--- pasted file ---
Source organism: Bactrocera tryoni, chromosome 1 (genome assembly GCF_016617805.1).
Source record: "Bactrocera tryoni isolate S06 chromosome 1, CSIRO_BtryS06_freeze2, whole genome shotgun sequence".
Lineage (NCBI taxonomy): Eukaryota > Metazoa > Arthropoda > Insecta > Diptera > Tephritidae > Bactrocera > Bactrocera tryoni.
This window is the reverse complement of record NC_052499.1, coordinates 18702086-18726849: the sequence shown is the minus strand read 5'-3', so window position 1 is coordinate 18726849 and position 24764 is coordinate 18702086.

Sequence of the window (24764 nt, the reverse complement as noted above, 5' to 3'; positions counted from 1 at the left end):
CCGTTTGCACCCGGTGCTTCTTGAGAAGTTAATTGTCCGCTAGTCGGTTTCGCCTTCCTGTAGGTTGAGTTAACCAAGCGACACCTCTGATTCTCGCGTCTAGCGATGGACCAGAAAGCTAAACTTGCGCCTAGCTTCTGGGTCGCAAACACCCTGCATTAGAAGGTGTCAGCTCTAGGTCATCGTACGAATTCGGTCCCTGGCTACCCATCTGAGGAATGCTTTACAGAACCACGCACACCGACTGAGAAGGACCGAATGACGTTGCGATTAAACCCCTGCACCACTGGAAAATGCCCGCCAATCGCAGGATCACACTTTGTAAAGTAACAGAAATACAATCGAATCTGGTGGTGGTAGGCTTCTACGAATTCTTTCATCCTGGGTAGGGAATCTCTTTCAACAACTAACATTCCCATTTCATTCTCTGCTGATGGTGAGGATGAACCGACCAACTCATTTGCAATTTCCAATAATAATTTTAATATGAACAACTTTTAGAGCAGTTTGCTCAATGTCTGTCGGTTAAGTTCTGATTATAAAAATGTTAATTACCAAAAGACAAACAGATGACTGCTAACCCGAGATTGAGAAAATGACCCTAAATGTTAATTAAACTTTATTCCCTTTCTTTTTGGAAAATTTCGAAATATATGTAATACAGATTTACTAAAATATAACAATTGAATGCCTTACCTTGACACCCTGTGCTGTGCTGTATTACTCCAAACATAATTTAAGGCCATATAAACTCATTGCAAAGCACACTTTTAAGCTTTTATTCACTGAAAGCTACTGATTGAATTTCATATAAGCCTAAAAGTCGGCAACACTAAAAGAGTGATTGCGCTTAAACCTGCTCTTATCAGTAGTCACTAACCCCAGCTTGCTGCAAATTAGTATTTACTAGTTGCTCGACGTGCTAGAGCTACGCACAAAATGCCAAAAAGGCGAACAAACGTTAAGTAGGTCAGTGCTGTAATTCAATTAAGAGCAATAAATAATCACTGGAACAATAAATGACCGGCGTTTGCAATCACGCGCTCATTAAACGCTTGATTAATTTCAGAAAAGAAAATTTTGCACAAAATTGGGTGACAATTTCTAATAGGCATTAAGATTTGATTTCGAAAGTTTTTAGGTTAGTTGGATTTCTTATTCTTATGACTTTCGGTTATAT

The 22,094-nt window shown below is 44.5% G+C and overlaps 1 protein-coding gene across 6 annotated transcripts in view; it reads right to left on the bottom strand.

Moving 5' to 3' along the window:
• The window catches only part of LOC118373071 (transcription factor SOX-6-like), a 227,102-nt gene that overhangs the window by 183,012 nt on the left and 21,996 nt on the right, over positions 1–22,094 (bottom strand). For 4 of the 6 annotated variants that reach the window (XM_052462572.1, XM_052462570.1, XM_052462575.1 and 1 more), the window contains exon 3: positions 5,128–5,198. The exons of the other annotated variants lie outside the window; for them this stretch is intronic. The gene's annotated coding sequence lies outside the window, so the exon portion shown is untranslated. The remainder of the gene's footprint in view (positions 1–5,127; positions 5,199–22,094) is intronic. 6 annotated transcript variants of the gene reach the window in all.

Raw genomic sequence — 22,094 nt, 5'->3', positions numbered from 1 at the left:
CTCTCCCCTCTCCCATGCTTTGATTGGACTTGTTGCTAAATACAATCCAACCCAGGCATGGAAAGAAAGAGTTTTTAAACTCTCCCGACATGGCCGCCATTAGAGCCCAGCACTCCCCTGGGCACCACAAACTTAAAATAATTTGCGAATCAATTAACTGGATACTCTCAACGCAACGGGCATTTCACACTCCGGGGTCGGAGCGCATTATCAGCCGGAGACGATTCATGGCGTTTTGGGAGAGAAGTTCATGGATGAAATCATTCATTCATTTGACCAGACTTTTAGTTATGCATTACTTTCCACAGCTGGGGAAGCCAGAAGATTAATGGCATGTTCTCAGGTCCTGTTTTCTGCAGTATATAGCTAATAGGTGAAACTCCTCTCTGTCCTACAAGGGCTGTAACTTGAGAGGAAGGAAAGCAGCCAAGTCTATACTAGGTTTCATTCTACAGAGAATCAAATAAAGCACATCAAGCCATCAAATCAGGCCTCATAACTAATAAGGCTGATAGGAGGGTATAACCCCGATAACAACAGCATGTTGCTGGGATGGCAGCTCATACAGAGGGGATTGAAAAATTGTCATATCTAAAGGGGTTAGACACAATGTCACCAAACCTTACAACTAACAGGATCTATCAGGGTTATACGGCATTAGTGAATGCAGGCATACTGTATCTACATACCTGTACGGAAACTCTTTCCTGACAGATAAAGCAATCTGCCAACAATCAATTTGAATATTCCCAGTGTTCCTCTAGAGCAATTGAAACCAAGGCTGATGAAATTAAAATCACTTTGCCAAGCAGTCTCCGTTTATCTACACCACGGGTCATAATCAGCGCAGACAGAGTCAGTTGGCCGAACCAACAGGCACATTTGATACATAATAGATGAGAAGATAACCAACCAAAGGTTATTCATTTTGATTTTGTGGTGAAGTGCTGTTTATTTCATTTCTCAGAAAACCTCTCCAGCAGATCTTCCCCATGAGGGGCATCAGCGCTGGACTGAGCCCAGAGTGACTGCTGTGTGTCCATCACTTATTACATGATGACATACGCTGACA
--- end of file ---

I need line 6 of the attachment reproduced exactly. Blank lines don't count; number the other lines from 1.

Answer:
CCGTTTGCACCCGGTGCTTCTTGAGAAGTTAATTGTCCGCTAGTCGGTTTCGCCTTCCTGTAGGTTGAGTTAACCAAGCGACACCTCTGATTCTCGCGTCTAGCGATGGACCAGAAAGCTAAACTTGCGCCTAGCTTCTGGGTCGCAAACACCCTGCATTAGAAGGTGTCAGCTCTAGGTCATCGTACGAATTCGGTCCCTGGCTACCCATCTGAGGAATGCTTTACAGAACCACGCACACCGACTGAGAAGGACCGAATGACGTTGCGATTAAACCCCTGCACCACTGGAAAATGCCCGCCAATCGCAGGATCACACTTTGTAAAGTAACAGAAATACAATCGAATCTGGTGGTGGTAGGCTTCTACGAATTCTTTCATCCTGGGTAGGGAATCTCTTTCAACAACTAACATTCCCATTTCATTCTCTGCTGATGGTGAGGATGAACCGACCAACTCATTTGCAATTTCCAATAATAATTTTAATATGAACAACTTTTAGAGCAGTTTGCTCAATGTCTGTCGGTTAAGTTCTGATTATAAAAATGTTAATTACCAAAAGACAAACAGATGACTGCTAACCCGAGATTGAGAAAATGACCCTAAATGTTAATTAAACTTTATTCCCTTTCTTTTTGGAAAATTTCGAAATATATGTAATACAGATTTACTAAAATATAACAATTGAATGCCTTACCTTGACACCCTGTGCTGTGCTGTATTACTCCAAACATAATTTAAGGCCATATAAACTCATTGCAAAGCACACTTTTAAGCTTTTATTCACTGAAAGCTACTGATTGAATTTCATATAAGCCTAAAAGTCGGCAACACTAAAAGAGTGATTGCGCTTAAACCTGCTCTTATCAGTAGTCACTAACCCCAGCTTGCTGCAAATTAGTATTTACTAGTTGCTCGACGTGCTAGAGCTACGCACAAAATGCCAAAAAGGCGAACAAACGTTAAGTAGGTCAGTGCTGTAATTCAATTAAGAGCAATAAATAATCACTGGAACAATAAATGACCGGCGTTTGCAATCACGCGCTCATTAAACGCTTGATTAATTTCAGAAAAGAAAATTTTGCACAAAATTGGGTGACAATTTCTAATAGGCATTAAGATTTGATTTCGAAAGTTTTTAGGTTAGTTGGATTTCTTATTCTTATGACTTTCGGTTATAT